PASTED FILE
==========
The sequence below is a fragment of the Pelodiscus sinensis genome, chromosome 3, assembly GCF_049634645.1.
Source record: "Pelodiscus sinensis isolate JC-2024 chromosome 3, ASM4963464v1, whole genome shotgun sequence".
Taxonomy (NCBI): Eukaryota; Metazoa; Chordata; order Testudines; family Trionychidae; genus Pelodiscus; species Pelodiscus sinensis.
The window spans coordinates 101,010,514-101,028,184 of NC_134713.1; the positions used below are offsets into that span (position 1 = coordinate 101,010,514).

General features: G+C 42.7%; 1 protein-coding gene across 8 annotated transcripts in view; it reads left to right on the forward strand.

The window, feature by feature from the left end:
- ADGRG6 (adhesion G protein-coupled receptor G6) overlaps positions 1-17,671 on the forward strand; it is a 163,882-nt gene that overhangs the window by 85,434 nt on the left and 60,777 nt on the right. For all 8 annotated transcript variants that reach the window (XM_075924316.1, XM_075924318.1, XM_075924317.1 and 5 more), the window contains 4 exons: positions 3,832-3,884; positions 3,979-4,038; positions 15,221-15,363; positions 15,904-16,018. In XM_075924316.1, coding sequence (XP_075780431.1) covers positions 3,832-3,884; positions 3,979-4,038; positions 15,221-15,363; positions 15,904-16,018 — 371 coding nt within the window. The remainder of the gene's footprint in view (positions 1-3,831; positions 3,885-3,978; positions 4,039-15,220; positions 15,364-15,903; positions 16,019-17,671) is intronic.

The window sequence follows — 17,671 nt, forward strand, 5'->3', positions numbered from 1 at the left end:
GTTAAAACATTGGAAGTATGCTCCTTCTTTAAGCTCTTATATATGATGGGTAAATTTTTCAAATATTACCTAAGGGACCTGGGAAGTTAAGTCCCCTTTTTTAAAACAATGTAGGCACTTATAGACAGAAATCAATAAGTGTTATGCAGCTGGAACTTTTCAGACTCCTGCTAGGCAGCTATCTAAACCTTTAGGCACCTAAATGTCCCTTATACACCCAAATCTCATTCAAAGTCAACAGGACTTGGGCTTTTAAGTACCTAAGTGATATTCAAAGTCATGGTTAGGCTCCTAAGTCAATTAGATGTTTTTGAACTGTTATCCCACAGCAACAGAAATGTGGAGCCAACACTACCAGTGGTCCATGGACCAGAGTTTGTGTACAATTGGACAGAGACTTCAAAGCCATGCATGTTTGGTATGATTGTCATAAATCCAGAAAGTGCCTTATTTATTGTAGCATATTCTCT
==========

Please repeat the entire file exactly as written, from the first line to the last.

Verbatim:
The sequence below is a fragment of the Pelodiscus sinensis genome, chromosome 3, assembly GCF_049634645.1.
Source record: "Pelodiscus sinensis isolate JC-2024 chromosome 3, ASM4963464v1, whole genome shotgun sequence".
Taxonomy (NCBI): Eukaryota; Metazoa; Chordata; order Testudines; family Trionychidae; genus Pelodiscus; species Pelodiscus sinensis.
The window spans coordinates 101,010,514-101,028,184 of NC_134713.1; the positions used below are offsets into that span (position 1 = coordinate 101,010,514).

General features: G+C 42.7%; 1 protein-coding gene across 8 annotated transcripts in view; it reads left to right on the forward strand.

The window, feature by feature from the left end:
- ADGRG6 (adhesion G protein-coupled receptor G6) overlaps positions 1-17,671 on the forward strand; it is a 163,882-nt gene that overhangs the window by 85,434 nt on the left and 60,777 nt on the right. For all 8 annotated transcript variants that reach the window (XM_075924316.1, XM_075924318.1, XM_075924317.1 and 5 more), the window contains 4 exons: positions 3,832-3,884; positions 3,979-4,038; positions 15,221-15,363; positions 15,904-16,018. In XM_075924316.1, coding sequence (XP_075780431.1) covers positions 3,832-3,884; positions 3,979-4,038; positions 15,221-15,363; positions 15,904-16,018 — 371 coding nt within the window. The remainder of the gene's footprint in view (positions 1-3,831; positions 3,885-3,978; positions 4,039-15,220; positions 15,364-15,903; positions 16,019-17,671) is intronic.

The window sequence follows — 17,671 nt, forward strand, 5'->3', positions numbered from 1 at the left end:
GTTAAAACATTGGAAGTATGCTCCTTCTTTAAGCTCTTATATATGATGGGTAAATTTTTCAAATATTACCTAAGGGACCTGGGAAGTTAAGTCCCCTTTTTTAAAACAATGTAGGCACTTATAGACAGAAATCAATAAGTGTTATGCAGCTGGAACTTTTCAGACTCCTGCTAGGCAGCTATCTAAACCTTTAGGCACCTAAATGTCCCTTATACACCCAAATCTCATTCAAAGTCAACAGGACTTGGGCTTTTAAGTACCTAAGTGATATTCAAAGTCATGGTTAGGCTCCTAAGTCAATTAGATGTTTTTGAACTGTTATCCCACAGCAACAGAAATGTGGAGCCAACACTACCAGTGGTCCATGGACCAGAGTTTGTGTACAATTGGACAGAGACTTCAAAGCCATGCATGTTTGGTATGATTGTCATAAATCCAGAAAGTGCCTTATTTATTGTAGCATATTCTCT